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NPS Answers Air Force’s Call for a Continuum of Learning

Senior Air Force leaders and potential students explore NPS’ military satellite communications lab during a visit to campus to explore the university’s proposed approach to the USAF’s new Continuum of Learning, a certificate program designed for the service’s critical Nuclear Command, Control and Communications (NC3) professionals.

The U.S. Air Force Education and Training Command is charging forward on the implementation of a paradigm shift in the way Airmen are educated. And the Naval Postgraduate School stepped forward with a program tailor made to one of their most critical communities, Nuclear Command, Control and Communications (NC3) professionals.

“I’m very excited in the potential that these educational opportunities could bring for both the Air Force, as well as NPS,” said Col. Timothy Sands, Senior Air Force Officer and Associate Dean of the Graduate School of Engineering and Applied Sciences. “The resources are all already here at NPS, but for this program we hand-picked certain courses that we felt best supports NC3 and their mission.”

The result is a four-course, graduate-level certificate program including coursework in space technology and applications, military satellite communications, and a two-part NC3 systems course.

Senior leaders from the Air Force’s nuclear enterprise wanted an up-close preview of exactly what was in store for future NC3 professionals through the program, so a cohort of them, joined by potential students, spent a week on the NPS campus to get a better understanding of the program.

“We got an opportunity to meet with various people and discuss these educational opportunities,” said John Langston, Branch Chief of Training and Analysis for NC3. The group explored the classes students would take, the distance learning program and more.

“We even had the opportunity to go out with Dr. James H. Newman, an actual former astronaut, to participate in a high-altitude balloon launch,” Langston added. The NC3 certificate program offering he saw is “a no-brainer,” said Langston, who added NPS can be a catalyst in creating Air Force members who are better trained and better educated in this critical field.

The cohort of Air Force leaders was also introduced to a novel method of distance learning designed to give NC3 students a more individually-tailored delivery of educational material, coined Curated Heuristic Using a Network of Knowledge (CHUNK) learning.

“We personalize [the information] to the user. When you establish a profile, you can give the system information about interests and it will tailor the content – videos, PDFs, PowerPoint slides, etc. – presented to you on a certain subject that go with your interests,” said Dr. Ralucca Gera, principal investigator for CHUNK. “It’s personalized because the education is short, focused, and to the point and the more the user interacts by rating the material, the more the system learns about what material format and subject is preferred.”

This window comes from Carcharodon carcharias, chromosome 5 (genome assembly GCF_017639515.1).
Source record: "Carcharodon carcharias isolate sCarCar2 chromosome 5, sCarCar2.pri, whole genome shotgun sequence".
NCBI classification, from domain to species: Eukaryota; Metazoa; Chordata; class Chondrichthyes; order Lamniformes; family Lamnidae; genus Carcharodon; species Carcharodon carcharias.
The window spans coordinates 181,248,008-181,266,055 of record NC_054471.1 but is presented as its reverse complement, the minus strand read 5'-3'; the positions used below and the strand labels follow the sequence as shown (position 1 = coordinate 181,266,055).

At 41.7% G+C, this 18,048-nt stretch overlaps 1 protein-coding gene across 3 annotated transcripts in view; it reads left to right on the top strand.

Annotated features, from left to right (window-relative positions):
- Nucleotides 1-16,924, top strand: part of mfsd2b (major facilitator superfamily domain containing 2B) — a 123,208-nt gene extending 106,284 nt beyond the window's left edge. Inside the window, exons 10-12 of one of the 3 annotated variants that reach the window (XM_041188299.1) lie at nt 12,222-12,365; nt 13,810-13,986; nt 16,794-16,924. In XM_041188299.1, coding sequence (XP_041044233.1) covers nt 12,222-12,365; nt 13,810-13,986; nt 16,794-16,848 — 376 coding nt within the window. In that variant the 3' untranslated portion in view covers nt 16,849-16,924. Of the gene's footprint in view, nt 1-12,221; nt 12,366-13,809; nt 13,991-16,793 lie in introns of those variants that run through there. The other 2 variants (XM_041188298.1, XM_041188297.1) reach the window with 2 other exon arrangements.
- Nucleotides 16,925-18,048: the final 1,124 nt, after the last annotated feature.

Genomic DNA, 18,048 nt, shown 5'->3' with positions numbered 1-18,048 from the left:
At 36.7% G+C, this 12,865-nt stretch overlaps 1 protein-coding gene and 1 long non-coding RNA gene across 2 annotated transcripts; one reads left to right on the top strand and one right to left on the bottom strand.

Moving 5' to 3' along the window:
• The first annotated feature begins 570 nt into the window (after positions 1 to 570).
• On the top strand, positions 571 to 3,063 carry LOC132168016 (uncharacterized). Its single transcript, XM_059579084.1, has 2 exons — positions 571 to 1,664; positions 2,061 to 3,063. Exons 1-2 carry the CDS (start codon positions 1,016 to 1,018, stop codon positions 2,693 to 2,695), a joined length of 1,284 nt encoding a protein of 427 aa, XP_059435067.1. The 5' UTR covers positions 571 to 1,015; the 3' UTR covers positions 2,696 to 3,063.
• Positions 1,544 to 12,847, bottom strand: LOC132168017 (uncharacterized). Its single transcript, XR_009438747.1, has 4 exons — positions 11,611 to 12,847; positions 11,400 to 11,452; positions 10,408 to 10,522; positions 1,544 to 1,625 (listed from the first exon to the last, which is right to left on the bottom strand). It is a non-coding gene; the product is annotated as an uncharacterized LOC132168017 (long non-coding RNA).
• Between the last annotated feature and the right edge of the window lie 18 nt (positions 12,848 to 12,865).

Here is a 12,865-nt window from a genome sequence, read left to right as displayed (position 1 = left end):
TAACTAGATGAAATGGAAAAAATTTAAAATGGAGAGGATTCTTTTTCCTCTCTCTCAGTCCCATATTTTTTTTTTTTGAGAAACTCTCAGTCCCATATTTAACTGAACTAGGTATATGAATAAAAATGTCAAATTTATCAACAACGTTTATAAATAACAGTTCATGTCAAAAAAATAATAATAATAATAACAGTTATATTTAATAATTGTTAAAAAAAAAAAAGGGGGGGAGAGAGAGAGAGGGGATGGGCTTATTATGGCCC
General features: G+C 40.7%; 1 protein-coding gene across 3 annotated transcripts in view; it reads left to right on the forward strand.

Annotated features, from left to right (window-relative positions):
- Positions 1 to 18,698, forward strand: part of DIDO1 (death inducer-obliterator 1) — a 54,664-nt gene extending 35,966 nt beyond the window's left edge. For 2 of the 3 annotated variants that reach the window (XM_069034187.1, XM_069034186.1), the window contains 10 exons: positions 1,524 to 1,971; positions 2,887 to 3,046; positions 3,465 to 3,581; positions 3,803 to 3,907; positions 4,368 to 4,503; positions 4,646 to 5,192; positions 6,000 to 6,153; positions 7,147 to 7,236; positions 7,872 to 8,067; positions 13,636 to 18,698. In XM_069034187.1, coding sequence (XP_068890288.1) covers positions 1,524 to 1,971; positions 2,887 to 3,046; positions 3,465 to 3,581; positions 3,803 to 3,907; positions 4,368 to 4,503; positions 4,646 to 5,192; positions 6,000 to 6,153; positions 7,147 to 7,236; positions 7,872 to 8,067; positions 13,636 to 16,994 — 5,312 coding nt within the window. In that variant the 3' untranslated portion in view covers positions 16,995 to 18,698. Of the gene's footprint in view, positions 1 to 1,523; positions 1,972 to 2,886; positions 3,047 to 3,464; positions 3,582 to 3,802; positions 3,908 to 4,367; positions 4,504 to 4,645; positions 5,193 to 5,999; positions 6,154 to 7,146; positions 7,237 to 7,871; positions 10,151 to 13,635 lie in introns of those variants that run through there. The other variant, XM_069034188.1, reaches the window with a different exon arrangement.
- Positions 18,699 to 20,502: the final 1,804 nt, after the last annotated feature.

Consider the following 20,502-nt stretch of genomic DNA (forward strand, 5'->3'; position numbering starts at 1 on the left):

Sands describes this function as a user listing football as an interest and CHUNK pulling up a video of missile trajectory theory explained in the same sense as a quarterback throwing a football down the field. Having these complex subjects and theories explained with relevant analogies will help users to comprehend the material. Also, all of the information in this expanding database is material that has been reviewed and validated by subject-matter experts before it is pushed out to the students.

Although the program will be centered around distance learning to allow Airmen to continue work at their command, there will be opportunities for intense one to two-week hands-on training that brings the students to campus, or another location, where they can physically use the equipment that relates to the lesson they are currently studying.

“We want these students who have spent all this time studying a system to be able to come to the area and actually work with the systems,” said Sands. The hands-on balloon launch was one example of exactly that, he added.

“We gave [the cohort] a very condensed course over the mechanics of how to fly the balloon, how to transmit and read the information it was relaying, and how to recover it,” Sands explained. “The following morning, we had them actually launching, gathering data, and recovering the balloon.

“We also have a fully functioning satellite that, except for the thrusters, has everything that an orbiting satellite has, so the people who maintain those orbiting satellites can come here first to test fixes for anomalies,” continued Sands. “No university on the planet has a fully-functioning military satellite in an orbit of zero feet, meaning it is hooked up to a realistic command and control system, that’s identical to what they use at the satellite communication hub at Naval Air Station Point Mugu.”

While this initial immersion week is a new approach, Sands has big plans on how to use a similar model.
“I’d love to be able to expand or create more of these different immersion weeks available to the students,” he said. “Anything where we can bring students out and have these engaging experiences where they can see how their piece that they’ve been studying for years fits into the whole picture.”

The Air Force Continuum of Learning model was originally spelled out in the service’s 2013 Flight Plan for the Nuclear Enterprise, seeking to integrate Airmen’s education, training and experience in order to allow them to learn anytime, anywhere throughout their careers, ultimately creating a culture of lifelong learning.

“We’re growing future Air Force leaders and we need them to be more knowledgeable, stronger, and lethal,” stated Langston. “This is one of those means of getting them there.”

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